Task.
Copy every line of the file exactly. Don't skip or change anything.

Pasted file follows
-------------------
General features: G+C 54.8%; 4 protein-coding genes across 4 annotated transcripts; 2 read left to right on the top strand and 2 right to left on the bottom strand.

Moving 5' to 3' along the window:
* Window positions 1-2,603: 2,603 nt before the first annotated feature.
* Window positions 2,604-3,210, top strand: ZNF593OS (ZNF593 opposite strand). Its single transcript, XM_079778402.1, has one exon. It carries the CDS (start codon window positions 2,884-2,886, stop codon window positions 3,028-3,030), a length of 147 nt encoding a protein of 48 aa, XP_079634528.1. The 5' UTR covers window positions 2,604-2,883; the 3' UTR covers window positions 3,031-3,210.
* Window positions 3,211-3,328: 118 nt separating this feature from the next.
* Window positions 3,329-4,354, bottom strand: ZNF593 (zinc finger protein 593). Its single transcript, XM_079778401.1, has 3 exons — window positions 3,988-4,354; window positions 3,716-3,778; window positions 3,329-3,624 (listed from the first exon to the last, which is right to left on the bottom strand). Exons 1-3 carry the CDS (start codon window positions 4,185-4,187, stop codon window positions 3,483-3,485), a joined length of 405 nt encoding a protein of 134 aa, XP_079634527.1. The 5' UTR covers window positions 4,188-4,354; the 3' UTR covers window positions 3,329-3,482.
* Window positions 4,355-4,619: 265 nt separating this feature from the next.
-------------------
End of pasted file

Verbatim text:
General features: G+C 54.8%; 4 protein-coding genes across 4 annotated transcripts; 2 read left to right on the top strand and 2 right to left on the bottom strand.

Moving 5' to 3' along the window:
* Window positions 1-2,603: 2,603 nt before the first annotated feature.
* Window positions 2,604-3,210, top strand: ZNF593OS (ZNF593 opposite strand). Its single transcript, XM_079778402.1, has one exon. It carries the CDS (start codon window positions 2,884-2,886, stop codon window positions 3,028-3,030), a length of 147 nt encoding a protein of 48 aa, XP_079634528.1. The 5' UTR covers window positions 2,604-2,883; the 3' UTR covers window positions 3,031-3,210.
* Window positions 3,211-3,328: 118 nt separating this feature from the next.
* Window positions 3,329-4,354, bottom strand: ZNF593 (zinc finger protein 593). Its single transcript, XM_079778401.1, has 3 exons — window positions 3,988-4,354; window positions 3,716-3,778; window positions 3,329-3,624 (listed from the first exon to the last, which is right to left on the bottom strand). Exons 1-3 carry the CDS (start codon window positions 4,185-4,187, stop codon window positions 3,483-3,485), a joined length of 405 nt encoding a protein of 134 aa, XP_079634527.1. The 5' UTR covers window positions 4,188-4,354; the 3' UTR covers window positions 3,329-3,482.
* Window positions 4,355-4,619: 265 nt separating this feature from the next.